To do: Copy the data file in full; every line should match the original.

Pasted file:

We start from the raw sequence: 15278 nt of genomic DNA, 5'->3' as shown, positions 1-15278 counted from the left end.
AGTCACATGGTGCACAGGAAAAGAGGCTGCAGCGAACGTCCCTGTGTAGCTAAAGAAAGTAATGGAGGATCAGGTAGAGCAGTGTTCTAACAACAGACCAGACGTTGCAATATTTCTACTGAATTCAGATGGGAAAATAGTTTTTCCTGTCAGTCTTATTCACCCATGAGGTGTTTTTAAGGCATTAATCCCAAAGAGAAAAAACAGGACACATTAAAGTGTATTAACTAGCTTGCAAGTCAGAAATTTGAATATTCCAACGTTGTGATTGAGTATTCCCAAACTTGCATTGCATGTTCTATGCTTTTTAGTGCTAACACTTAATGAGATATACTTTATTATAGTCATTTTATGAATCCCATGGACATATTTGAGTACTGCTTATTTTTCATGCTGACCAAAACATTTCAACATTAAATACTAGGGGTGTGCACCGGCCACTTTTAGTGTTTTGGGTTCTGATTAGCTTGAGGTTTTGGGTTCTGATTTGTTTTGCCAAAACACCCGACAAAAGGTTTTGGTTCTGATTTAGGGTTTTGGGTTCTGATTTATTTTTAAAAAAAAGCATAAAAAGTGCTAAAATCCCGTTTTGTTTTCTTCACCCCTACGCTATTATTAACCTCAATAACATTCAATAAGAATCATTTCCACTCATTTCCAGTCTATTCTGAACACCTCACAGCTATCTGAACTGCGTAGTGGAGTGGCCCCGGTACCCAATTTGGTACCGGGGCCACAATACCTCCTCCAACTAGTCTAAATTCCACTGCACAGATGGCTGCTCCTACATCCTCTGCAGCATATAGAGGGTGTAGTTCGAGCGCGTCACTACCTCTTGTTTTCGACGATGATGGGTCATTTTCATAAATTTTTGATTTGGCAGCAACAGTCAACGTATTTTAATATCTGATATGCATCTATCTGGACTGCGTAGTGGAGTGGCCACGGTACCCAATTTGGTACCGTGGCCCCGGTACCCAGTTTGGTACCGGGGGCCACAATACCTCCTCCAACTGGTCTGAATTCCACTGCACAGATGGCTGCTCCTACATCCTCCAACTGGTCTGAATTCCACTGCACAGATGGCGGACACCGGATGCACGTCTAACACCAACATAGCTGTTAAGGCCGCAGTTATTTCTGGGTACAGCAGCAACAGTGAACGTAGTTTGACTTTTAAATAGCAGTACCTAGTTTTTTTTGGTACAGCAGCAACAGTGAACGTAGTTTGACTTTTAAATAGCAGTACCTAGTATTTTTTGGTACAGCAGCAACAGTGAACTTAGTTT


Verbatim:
We start from the raw sequence: 15278 nt of genomic DNA, 5'->3' as shown, positions 1-15278 counted from the left end.
AGTCACATGGTGCACAGGAAAAGAGGCTGCAGCGAACGTCCCTGTGTAGCTAAAGAAAGTAATGGAGGATCAGGTAGAGCAGTGTTCTAACAACAGACCAGACGTTGCAATATTTCTACTGAATTCAGATGGGAAAATAGTTTTTCCTGTCAGTCTTATTCACCCATGAGGTGTTTTTAAGGCATTAATCCCAAAGAGAAAAAACAGGACACATTAAAGTGTATTAACTAGCTTGCAAGTCAGAAATTTGAATATTCCAACGTTGTGATTGAGTATTCCCAAACTTGCATTGCATGTTCTATGCTTTTTAGTGCTAACACTTAATGAGATATACTTTATTATAGTCATTTTATGAATCCCATGGACATATTTGAGTACTGCTTATTTTTCATGCTGACCAAAACATTTCAACATTAAATACTAGGGGTGTGCACCGGCCACTTTTAGTGTTTTGGGTTCTGATTAGCTTGAGGTTTTGGGTTCTGATTTGTTTTGCCAAAACACCCGACAAAAGGTTTTGGTTCTGATTTAGGGTTTTGGGTTCTGATTTATTTTTAAAAAAAAGCATAAAAAGTGCTAAAATCCCGTTTTGTTTTCTTCACCCCTACGCTATTATTAACCTCAATAACATTCAATAAGAATCATTTCCACTCATTTCCAGTCTATTCTGAACACCTCACAGCTATCTGAACTGCGTAGTGGAGTGGCCCCGGTACCCAATTTGGTACCGGGGCCACAATACCTCCTCCAACTAGTCTAAATTCCACTGCACAGATGGCTGCTCCTACATCCTCTGCAGCATATAGAGGGTGTAGTTCGAGCGCGTCACTACCTCTTGTTTTCGACGATGATGGGTCATTTTCATAAATTTTTGATTTGGCAGCAACAGTCAACGTATTTTAATATCTGATATGCATCTATCTGGACTGCGTAGTGGAGTGGCCACGGTACCCAATTTGGTACCGTGGCCCCGGTACCCAGTTTGGTACCGGGGGCCACAATACCTCCTCCAACTGGTCTGAATTCCACTGCACAGATGGCTGCTCCTACATCCTCCAACTGGTCTGAATTCCACTGCACAGATGGCGGACACCGGATGCACGTCTAACACCAACATAGCTGTTAAGGCCGCAGTTATTTCTGGGTACAGCAGCAACAGTGAACGTAGTTTGACTTTTAAATAGCAGTACCTAGTTTTTTTTGGTACAGCAGCAACAGTGAACGTAGTTTGACTTTTAAATAGCAGTACCTAGTATTTTTTGGTACAGCAGCAACAGTGAACTTAGTTT